Terbium, “Periodic Table of Poetry” poem by Chicago poet Janet Kuypers


Janet Kuypers

from the “Periodic Table of Poetry” series (#65, Tb)

Looking for better sound
remains at the top of the list.

Having better stereo speakers
at all group parties, meetings or settings,

having a portable sound system
anyone could take with them,

even using sound while in the car
to reduce traffic noise, hear better music,

or talk hands-free on your smart phone.

The possibilities seem endless,
but stereo speakers take up space —

so we need to use science and technology
to even help us meet our audio needs.

Companies create better and better
sound systems, earbuds for iPods

have grown smaller and smaller,
even with noise-canceling technology…

There has to be a way to use the world
around us to get us exactly what we have

decided we need.

So, after just a little research,
I discovered an element twice as common

as silver on this planet, and when it is mixed
into a compound, Terbium can help create

a “Soundbug” speaker that can turn
any flat surface into a flat panel speaker.

(Any flat surface, like an office window,
or your dining room table at home.)

You see, the Terbium-filled Soundbug
can be plugged into a headphone socket

and then suction to any flat surface —
literally turning that surface into a speaker.

Now, this Terbium-rich Soundbug
is only the size of a computer mouse,

and retailing at less than fifty bucks,
they’re targeting this to the youth market;

but a wide-range of technology users
are going to love this little gadget

that can re-purpose everyday flat surfaces
into speakers for all sorts of sound needs.

The thicker the flat material surface, the
better the sound quality of the Terbium-laced

Soundbug speaker, and yeah, the resonance
of the speaker material (wood, glass, metal)

can effect the final sound quality,
but in theory you could daisy-chain

a few of these Terbium Soundbugs together
to excite multiple electrical currents of the music

players, to excite the mock speakers,
to bring every party to life in richer stereo.

Now, I know Terbium is like a
“Swiss Army knife” for cancer diagnosis,

and I know it’s green luminescence
gives color enrichment to tee tees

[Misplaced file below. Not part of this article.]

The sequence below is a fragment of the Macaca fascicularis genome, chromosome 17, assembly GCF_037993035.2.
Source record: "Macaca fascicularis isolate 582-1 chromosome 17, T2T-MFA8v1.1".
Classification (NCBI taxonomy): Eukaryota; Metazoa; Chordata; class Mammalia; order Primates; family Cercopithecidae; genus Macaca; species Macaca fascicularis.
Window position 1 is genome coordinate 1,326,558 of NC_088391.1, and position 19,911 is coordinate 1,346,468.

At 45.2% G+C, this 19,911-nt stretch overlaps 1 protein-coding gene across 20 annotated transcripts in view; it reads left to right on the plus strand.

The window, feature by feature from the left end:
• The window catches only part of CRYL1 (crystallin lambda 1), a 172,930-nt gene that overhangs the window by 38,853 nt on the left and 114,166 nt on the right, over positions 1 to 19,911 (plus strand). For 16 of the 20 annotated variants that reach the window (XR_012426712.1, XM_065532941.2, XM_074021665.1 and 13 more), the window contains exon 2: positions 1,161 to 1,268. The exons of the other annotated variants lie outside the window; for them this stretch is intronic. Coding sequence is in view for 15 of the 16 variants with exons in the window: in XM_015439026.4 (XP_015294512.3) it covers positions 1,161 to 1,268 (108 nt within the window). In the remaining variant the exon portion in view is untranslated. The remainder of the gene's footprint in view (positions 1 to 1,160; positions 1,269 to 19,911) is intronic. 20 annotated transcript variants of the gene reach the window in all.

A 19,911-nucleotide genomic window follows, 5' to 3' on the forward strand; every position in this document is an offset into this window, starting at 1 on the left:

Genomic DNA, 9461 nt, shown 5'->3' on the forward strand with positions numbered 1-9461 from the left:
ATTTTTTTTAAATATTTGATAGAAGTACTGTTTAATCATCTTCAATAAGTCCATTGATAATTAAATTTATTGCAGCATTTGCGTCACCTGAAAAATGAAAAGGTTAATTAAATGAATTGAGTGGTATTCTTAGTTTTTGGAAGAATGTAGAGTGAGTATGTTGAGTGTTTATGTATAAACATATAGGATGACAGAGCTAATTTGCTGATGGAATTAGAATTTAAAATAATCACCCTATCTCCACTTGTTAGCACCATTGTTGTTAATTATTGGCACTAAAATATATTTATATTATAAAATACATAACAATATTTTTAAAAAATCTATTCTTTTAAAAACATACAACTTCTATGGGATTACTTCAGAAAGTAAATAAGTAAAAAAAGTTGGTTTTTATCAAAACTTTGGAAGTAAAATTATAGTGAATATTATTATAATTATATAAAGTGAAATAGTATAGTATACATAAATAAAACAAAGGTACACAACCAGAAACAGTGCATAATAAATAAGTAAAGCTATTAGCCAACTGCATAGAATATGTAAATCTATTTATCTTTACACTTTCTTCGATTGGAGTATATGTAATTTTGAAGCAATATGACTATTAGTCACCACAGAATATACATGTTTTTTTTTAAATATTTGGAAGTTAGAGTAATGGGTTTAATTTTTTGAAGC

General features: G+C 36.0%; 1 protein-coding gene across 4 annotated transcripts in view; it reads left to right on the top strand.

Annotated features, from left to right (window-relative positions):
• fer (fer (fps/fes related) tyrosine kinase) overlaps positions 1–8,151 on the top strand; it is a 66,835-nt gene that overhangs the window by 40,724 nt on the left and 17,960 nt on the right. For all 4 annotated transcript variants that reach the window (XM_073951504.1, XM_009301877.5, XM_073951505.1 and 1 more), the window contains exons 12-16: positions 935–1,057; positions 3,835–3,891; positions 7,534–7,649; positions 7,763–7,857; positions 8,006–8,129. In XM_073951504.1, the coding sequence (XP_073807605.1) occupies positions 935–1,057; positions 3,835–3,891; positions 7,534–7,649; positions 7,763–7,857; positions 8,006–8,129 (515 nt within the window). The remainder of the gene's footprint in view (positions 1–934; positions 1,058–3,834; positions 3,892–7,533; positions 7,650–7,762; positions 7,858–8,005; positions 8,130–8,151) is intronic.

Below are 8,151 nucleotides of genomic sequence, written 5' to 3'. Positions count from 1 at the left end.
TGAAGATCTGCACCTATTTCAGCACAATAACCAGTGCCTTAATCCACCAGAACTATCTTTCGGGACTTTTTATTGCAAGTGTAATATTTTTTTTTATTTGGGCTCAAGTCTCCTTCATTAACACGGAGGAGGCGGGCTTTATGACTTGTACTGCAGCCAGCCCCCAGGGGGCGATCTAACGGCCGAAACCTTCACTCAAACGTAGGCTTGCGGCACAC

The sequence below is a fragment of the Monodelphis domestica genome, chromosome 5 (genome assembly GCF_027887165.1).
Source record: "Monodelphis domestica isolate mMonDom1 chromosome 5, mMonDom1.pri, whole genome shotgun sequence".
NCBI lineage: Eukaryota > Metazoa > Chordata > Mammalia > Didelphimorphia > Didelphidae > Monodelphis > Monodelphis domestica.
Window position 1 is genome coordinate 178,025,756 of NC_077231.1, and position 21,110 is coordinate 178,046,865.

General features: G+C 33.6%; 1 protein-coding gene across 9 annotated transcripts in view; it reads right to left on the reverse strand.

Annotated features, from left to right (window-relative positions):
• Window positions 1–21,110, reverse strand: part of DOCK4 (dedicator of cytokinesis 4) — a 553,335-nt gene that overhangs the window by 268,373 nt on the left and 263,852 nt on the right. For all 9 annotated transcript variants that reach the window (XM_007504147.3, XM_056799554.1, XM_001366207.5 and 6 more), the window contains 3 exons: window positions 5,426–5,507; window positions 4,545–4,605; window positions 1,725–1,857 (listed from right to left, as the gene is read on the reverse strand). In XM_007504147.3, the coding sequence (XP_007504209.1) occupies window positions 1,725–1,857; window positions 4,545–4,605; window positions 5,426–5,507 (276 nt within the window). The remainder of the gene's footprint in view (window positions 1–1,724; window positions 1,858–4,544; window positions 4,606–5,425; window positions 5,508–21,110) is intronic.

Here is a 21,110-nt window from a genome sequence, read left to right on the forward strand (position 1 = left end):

and is even used in fluorescent lamps,
or lasers, or semiconductor devices…

But this whole “using what we have
to multi-purpose what we have” idea

is really beginning to stick with me.
This audio technology can work with

magnetostriction, like, in a car instead
of in a business meeting or a party:

in a car, the Terbium Soundbug
could create noise-insulating windows,

blocking out the excessive sounds of traffic
(and you know how I hate the sound of traffic…).

But to business workers in a car,
the mobile phone version of the Terbium

Soundbug could be stuck to a car windshield,
to allow hands-free, headset-free talking.

(Well, that may cost a little more
than the indoors Terbium Soundbug,

but no price is too high to stop people
from staring at their phones while driving,


So yeah, although it is more common
on earth than silver, Terbium may still be

hard to get sometimes — but if we can find
this many uses for this element,

I’m sure it’s demand will increase, because
pretty soon, Terbium will be desired

more than anything.

Barium poem by Janet Kuypers


by Janet Kuypers

from the “ Periodic Table of Poetry” series

As Christmas approaches,
I get my glass ornaments out
for decorating the tree,
and it reminds me
of how the element Barium
is used in glass making
to improve the luster,
which is perfect for these ornaments.

Because I always thought
that Barium was used
to coat fluorescent lamps,
or add to fireworks
to make them a vibrant green
(not unlike a Christmas tree),
or even as a contrast agent
when taking X-rays,
and yeah, Barium compounds
can even halt the leaking
of X-rays from CRT TV sets…

A mineral containing Barium
is also a rare blue
fluorescent gemstone,
that‚s even the official
state gem of California.

So I guess it does make sense
that Barium could also improve
the luster of glassware…

But when I looked for
more information on Barium,
that‚s when I read
in the New York Daily News
and the Daily Mail
that a Tennessee woman
was actually being poisoned
by her doctor husband
with Barium. This woman,
living on Lookout Mountain,
was suffering from a mysterious
illness for months, until
she found out
that her physician husband
had been poisoning her
for five months by putting
Barium in her morning coffee.

Wow, so I suppose having a little
Barium in your system
once or twice in your life
for an X-ray won‚t due you in…
The element Barium can
add luster to glassware, or
give an intense green in fireworks,
coat fluorescent lamps, or stop
X-rays from coming to you
through your TV screen —
the element Barium can
even help doctors see better
in X-rays to help someone‚s life.
But don‚t put it in your morning
coffee every day,
because if you give someone
too much of what otherwise
seems like a good thing,
it can also be what kills you…